BOO SEEKA @ Jack Rabbit Slim’s gets 7/10

Boo Seeka @ Jack Rabbit Slims
w/ Tuka
Friday, June 21, 2019


Tuka is one third of Australian hip hop trio Thundamentals, as well as an accomplished solo MC and easily one of the most recognisable voices in  current Australian hip hop. Last Friday he proved he really can hold his own.

He opened with Die A Happy Man which fired up the crowd, everyone was bouncing, massive grins all round, good vibes flowing. There is a magic to the way he performs, managing to make every person in attendance an active participant. It’s rare to see an artist so engaging, interactive and intimate with the crowd. While he delivered songs that audibly and lyrically alone were compelling, what was most impressive was how me managed to connect with every person he could. Whether that was acknowledging people individually, hugging audience members, holding people’s hands, inciting everyone to meow, jumping off the stage to perform from within the crowd then initiating a group hug or crowd surfing. Everyone was involved and part of the experience.

There was not a single second that was dull which is no easy task when realistically it’s a single man on stage with a microphone. The standout tracks were LDTE and Yeah Right where he launched into the audience performing to everyone he could one on one. He also played a beautiful rendition of Angus and Julia Stone’s Big Jet Plane that had everyone singing loudly, arms wide. It is easy to see why his fans are so die hard, more a community than just a fanbase, obvious in a sea of Tuka caps and shirts. He is super likeable, warm, endearing, charismatic and uses his voice for good. Interweaving his music with pep talks, games and engaging dialogue. The messages he sends are of love and positivity and his lyrics are quick witted, deeply introspective storytelling delivered in an upbeat feel good way that has a side effect of making everyone dance. The passion for what he does is so evident and radiates off him. He also stayed behind, taking the time to meet and hug every single fan. Humble.

Shortly after Boo Seeka materialised on a dark stage, red wine bottle in hand to the stilled, silent, sold out crowd. Then suddenly we were treated to blinding lights, lustrous vocals and pulsating electro sounds, blended with sciencey, futuristic synth. Boo Seeka refer to themselves as a musical experiment and that’s a fair summary. A little psych, soul, trip hop and dance with Ben Gumbletons voice occasionally having country-esque bluesy tannins.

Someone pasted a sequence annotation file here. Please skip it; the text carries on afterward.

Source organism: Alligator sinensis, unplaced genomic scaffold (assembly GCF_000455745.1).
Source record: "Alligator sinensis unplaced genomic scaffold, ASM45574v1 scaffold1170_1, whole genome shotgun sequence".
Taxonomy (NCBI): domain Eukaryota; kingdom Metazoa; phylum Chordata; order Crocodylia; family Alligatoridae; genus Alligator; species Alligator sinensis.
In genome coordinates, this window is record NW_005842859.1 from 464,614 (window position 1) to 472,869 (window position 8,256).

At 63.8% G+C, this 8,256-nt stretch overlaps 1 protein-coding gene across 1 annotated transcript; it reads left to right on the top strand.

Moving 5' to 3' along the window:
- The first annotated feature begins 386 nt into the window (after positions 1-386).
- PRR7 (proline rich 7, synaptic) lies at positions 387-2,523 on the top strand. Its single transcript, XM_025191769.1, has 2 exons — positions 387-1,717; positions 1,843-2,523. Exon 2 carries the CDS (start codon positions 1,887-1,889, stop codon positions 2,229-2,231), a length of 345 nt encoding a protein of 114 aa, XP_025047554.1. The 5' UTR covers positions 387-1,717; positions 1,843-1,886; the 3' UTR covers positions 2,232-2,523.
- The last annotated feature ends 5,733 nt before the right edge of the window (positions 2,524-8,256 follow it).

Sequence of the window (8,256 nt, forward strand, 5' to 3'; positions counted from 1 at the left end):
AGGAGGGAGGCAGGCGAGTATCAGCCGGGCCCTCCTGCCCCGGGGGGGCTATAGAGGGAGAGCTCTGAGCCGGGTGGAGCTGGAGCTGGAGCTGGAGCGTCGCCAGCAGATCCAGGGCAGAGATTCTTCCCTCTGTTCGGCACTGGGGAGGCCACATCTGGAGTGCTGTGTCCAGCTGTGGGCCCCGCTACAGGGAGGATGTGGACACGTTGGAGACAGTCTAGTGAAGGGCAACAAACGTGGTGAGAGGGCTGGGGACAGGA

That voice is easily the apotheosis of their show. Gumbleton can seriously sing. Each note executed perfectly, tone and control flawless. Paired with syncopated beats, Gumbleton and Michael Mays’ non stop bouncing and bopping and a healthy dose of keyboard, made it an enjoyable show. May is a newcomer to Boo Seeka, recently slotting in to replace Sam Croft and it’s an interesting dynamic to watch. There’s a noticeable difference in how much Gumbleton holds the limelight, perhaps with more live performance experience together this will alter.

With only one album under their belt and one about to be released they were able to deliver all of their hits ingrained in every Triple J lover’s vernacular including Does This Last, Human, Deception Bay and their most recent track that their tour was named after, Millennium Drive. In between was sprinkled with new tracks that had a darker, heavier feel than their previous work. It was vocally well executed albeit hard to fully maintain interest for the set’s entirety – perhaps partly due to the rapid change in pace from Tuka before. It was hard to come down off that cloud so quickly. They seem genuinely beautiful artists that truly love their fans and remained after to mingle with the crowd. A really nice, enjoyable night in a venue that fitted perfectly.


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